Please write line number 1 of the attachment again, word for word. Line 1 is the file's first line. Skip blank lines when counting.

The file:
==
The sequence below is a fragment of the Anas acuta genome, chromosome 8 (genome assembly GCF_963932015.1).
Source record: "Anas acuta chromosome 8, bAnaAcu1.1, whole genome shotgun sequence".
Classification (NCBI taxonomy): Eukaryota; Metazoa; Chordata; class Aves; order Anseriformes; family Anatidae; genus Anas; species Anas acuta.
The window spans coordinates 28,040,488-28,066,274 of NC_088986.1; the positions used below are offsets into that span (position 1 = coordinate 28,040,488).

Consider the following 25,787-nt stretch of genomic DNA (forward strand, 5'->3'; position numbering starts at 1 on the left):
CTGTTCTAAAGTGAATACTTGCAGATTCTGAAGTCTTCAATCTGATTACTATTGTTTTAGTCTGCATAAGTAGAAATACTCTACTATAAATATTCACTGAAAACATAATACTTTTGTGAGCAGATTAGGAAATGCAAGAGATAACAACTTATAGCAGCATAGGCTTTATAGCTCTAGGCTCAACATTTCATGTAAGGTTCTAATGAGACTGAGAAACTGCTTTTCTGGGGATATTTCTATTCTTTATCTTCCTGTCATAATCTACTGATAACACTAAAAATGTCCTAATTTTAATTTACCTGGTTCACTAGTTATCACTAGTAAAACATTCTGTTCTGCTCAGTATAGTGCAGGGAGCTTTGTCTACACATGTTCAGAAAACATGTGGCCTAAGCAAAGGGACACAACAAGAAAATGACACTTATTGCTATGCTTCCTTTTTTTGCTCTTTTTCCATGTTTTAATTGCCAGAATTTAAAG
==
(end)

The sequence below is a fragment of the Anas acuta genome, chromosome 8 (genome assembly GCF_963932015.1).